lgraph = removeLayers(lgraph,"regressionoutput");
lgraph.Layers(end)
ans = 
  ReLULayer with properties:

    Name: 'EmbeddingBatch'

Use addLayers to add a fullyConnectedLayer, a softmaxLayer, and a classificationLayer to the layer graph.

lgraph = addLayers(lgraph,fullyConnectedLayer(numClasses,Name="FCFinal"));
lgraph = addLayers(lgraph,softmaxLayer(Name="softmax"));
lgraph = addLayers(lgraph,classificationLayer(Name="classOut"));

Use connectLayers to append the fully connected, softmax, and classification layers to the layer graph.

lgraph = connectLayers(lgraph,"EmbeddingBatch","FCFinal");
lgraph = connectLayers(lgraph,"FCFinal","softmax");
lgraph = connectLayers(lgraph,"softmax","classOut");

Specify Training Options

To define the training options, use the trainingOptions function. Set the solver to "adam" and train for five epochs with a mini-batch size of 128. Specify an initial learning rate of 0.001 and drop the learning rate after two epochs by multiplying by a factor of 0.5. Monitor the network accuracy during training by specifying validation data and the validation frequency.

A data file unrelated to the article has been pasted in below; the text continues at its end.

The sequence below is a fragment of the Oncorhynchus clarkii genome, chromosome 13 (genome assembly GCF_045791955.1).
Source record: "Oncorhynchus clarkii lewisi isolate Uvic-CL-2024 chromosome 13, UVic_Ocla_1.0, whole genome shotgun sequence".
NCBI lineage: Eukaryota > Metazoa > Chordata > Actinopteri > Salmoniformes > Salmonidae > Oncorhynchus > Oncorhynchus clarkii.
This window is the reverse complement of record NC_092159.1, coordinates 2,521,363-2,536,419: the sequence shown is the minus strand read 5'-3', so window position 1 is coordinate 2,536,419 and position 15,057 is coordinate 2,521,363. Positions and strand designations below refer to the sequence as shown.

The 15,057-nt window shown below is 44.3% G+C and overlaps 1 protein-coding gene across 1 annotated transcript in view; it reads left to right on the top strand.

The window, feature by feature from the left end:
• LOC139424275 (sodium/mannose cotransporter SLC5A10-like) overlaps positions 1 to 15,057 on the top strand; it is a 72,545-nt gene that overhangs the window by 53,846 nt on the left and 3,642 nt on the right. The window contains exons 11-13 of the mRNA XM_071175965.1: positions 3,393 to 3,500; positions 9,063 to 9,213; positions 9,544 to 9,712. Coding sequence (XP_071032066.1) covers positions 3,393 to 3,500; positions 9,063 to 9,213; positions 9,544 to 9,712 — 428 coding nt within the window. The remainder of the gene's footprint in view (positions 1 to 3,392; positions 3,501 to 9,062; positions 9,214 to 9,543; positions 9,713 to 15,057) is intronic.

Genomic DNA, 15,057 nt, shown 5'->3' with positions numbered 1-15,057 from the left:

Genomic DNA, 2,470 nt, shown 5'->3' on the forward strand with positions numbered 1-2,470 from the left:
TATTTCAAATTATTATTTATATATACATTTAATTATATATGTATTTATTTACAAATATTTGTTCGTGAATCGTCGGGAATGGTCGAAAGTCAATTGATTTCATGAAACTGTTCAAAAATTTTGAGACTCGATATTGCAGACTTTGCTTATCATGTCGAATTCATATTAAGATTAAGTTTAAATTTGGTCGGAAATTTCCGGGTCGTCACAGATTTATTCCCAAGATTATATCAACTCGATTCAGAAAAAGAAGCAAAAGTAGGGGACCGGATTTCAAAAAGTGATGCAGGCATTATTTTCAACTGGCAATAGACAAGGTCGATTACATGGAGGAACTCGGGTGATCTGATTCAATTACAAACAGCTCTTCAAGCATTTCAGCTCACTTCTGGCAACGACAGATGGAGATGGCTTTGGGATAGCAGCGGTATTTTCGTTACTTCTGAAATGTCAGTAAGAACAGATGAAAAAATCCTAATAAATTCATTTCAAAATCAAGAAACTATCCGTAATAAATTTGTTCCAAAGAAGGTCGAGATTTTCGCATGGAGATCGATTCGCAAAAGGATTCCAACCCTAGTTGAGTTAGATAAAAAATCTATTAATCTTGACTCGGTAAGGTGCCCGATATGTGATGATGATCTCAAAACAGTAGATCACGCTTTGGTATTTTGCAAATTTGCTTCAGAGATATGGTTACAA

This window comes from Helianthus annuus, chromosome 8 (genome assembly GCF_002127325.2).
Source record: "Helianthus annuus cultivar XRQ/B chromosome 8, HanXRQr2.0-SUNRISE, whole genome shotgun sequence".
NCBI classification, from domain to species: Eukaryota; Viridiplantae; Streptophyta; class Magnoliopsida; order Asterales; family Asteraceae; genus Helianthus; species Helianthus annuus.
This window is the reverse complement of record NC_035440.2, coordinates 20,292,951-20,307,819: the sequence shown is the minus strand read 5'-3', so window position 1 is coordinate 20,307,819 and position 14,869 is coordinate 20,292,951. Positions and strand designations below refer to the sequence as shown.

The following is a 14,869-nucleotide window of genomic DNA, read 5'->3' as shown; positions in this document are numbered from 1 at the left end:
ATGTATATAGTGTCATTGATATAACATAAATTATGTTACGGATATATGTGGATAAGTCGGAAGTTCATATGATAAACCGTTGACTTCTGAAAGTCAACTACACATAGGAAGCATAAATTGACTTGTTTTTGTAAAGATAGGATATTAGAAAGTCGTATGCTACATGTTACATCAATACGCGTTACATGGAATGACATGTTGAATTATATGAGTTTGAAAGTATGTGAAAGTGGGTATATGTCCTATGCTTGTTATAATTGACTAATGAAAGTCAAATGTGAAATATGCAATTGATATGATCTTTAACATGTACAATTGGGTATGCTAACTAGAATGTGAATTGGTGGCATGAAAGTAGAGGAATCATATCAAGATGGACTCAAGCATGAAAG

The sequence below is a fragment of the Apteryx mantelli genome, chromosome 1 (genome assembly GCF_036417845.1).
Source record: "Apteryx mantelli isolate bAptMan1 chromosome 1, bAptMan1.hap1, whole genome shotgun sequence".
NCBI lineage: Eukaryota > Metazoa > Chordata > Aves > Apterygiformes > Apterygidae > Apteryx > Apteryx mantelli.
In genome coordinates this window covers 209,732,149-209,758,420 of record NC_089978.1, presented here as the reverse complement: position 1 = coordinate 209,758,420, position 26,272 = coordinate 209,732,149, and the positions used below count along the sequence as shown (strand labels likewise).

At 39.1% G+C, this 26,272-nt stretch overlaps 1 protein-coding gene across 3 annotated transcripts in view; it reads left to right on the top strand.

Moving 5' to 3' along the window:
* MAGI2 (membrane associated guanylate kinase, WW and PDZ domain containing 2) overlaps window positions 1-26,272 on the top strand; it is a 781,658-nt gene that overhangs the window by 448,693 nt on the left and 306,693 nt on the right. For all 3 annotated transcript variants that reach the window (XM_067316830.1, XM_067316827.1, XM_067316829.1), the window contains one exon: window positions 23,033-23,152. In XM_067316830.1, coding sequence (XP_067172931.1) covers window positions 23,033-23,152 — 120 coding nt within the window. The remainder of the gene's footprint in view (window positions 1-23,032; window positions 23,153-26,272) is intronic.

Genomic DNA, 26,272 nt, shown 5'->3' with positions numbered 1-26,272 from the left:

miniBatchSize = 128;
options = trainingOptions("adam", ...
    MaxEpochs=5, ...
    MiniBatchSize=miniBatchSize, ...
    InitialLearnRate = 0.001, ...
    LearnRateSchedule="piecewise", ...
    LearnRateDropPeriod=2, ...
    LearnRateDropFactor=0.5, ...
    ValidationData={validationFeatures,validationLabels}, ...
    ValidationFrequency=50, ...
    Shuffle="every-epoch");

Train Network

To train the network, use the trainNetwork function. By default, trainNetwork uses a GPU if one is available. Otherwise, it uses a CPU. Training on a GPU requires Parallel Computing Toolbox™ and a supported GPU device. For information on supported devices, see GPU Support by Release (Parallel Computing Toolbox). You can also specify the execution environment by using the ExecutionEnvironment name-value argument of trainingOptions.

[net,netInfo] = trainNetwork(trainFeatures,trainLabels,lgraph,options);
Training on single GPU.
|======================================================================================================================|
|  Epoch  |  Iteration  |  Time Elapsed  |  Mini-batch  |  Validation  |  Mini-batch  |  Validation  |  Base Learning  |
|         |             |   (hh:mm:ss)   |   Accuracy   |   Accuracy   |     Loss     |     Loss     |      Rate       |